A patent by American Inventor William Boateng for an engine guard for jet engines that does not interfere with the air intake needs of the aircraft engines could make air travel a lot more safer.
Bird strikes, particularly of the jet's engines, can have catastrophic consequences.
The guard will stop solid foreign objects (birds and other flying critters) from being sucked into the engine.
The patent calls for the guards to be made of metal, preferably aluminium that is at least half-an-inch thick. This is necessary to have the needed strength and rigidity to absorb impacts exceeding 50,000 foot-pounds (67791Nm) of force.
The guards have a general cone-like shape with a base flange to attach it to the intake side of an airplane engine, and an outer wall made of several openings and slots for air intakes.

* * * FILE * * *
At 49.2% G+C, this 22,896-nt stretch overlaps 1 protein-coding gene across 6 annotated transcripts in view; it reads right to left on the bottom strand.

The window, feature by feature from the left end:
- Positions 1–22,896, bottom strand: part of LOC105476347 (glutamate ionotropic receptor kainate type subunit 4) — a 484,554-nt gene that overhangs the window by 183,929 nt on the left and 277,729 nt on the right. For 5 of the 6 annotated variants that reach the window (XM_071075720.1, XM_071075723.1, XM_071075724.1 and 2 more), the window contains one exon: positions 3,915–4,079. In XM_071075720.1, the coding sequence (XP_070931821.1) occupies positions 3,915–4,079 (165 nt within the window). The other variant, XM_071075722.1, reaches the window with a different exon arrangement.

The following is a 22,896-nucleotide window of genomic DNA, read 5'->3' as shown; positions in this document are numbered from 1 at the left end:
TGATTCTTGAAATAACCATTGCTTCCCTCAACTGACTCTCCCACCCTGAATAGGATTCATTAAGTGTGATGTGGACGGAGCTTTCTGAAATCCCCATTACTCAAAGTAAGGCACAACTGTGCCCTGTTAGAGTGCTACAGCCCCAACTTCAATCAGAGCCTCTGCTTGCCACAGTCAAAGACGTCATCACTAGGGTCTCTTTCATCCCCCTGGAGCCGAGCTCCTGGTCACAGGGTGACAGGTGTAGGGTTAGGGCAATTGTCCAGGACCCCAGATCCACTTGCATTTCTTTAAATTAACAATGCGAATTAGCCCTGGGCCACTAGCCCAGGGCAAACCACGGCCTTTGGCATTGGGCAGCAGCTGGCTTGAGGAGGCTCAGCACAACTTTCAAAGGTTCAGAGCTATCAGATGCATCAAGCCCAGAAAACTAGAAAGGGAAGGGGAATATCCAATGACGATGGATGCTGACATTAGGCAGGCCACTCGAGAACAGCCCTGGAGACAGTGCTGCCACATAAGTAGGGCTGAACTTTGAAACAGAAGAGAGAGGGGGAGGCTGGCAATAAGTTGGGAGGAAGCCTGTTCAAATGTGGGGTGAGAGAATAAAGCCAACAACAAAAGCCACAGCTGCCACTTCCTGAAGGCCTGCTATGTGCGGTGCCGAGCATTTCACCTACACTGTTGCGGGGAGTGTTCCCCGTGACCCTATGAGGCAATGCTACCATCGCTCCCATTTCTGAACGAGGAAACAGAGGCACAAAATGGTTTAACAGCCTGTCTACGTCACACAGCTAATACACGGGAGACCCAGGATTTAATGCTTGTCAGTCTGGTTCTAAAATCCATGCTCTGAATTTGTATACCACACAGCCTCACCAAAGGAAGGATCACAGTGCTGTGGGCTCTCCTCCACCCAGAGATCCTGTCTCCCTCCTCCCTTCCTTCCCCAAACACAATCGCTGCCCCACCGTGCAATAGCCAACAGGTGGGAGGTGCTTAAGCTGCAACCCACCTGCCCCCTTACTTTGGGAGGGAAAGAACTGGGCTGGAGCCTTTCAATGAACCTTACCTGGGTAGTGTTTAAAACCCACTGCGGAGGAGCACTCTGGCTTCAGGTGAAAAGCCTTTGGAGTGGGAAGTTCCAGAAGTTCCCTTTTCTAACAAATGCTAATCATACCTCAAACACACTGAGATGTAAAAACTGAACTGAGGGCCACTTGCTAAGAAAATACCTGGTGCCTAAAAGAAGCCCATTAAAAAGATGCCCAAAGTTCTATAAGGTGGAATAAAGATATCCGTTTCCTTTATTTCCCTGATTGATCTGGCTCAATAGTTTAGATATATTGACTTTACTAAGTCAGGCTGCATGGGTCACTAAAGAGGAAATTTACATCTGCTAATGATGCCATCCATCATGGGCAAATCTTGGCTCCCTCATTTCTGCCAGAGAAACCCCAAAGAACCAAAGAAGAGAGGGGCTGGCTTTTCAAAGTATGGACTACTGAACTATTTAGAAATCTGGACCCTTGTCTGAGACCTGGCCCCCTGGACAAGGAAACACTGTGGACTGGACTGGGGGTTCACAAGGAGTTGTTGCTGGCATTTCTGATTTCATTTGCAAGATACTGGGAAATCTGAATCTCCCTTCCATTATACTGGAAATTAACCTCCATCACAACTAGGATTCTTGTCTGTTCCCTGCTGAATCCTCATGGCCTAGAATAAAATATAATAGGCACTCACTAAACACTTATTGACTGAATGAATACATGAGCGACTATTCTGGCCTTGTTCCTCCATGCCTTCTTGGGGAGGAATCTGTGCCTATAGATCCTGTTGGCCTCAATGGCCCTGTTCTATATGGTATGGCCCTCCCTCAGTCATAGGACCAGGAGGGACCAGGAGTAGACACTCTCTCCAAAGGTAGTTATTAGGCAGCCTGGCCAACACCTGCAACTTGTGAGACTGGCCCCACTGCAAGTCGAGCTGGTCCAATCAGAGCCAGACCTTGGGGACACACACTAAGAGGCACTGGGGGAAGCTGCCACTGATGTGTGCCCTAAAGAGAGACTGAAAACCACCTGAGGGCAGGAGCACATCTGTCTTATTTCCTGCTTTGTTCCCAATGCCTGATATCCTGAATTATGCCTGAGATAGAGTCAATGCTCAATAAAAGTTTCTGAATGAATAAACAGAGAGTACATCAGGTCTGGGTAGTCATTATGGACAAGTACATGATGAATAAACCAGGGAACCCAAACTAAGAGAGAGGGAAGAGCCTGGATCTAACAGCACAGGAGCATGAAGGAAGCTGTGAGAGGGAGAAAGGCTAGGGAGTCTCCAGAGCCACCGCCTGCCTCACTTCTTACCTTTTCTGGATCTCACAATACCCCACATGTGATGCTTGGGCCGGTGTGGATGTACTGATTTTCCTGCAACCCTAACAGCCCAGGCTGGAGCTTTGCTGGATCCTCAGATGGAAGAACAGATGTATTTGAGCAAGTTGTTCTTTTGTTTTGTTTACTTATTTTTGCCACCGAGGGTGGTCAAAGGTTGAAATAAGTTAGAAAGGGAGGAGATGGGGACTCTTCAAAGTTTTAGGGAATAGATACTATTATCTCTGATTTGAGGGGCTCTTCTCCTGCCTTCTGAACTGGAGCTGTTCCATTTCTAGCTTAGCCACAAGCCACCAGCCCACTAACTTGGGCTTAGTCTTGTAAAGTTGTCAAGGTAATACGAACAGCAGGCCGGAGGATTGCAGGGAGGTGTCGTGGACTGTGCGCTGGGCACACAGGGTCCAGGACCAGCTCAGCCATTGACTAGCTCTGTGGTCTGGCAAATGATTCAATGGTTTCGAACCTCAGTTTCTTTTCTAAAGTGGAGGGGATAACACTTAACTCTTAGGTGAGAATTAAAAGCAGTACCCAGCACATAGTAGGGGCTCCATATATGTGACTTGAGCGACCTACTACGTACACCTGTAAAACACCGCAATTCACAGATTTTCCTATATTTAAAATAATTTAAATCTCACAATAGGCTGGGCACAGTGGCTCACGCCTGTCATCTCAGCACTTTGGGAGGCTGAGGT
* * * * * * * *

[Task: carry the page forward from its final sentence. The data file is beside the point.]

According to the United States Federal Aviation Administration (FAA), aircraft were hit by wildlife over 1,00,000 times between 1990 and 2008 and the number of strikes has been climbing steadily since 1990.
According to FAA stats, the airline industry suffered 1,738 bird strike, in 2007, the number had gone up to 7,666. Some of that trend is due to increased air travel, however, the frequency of wildlife strikes has tripled.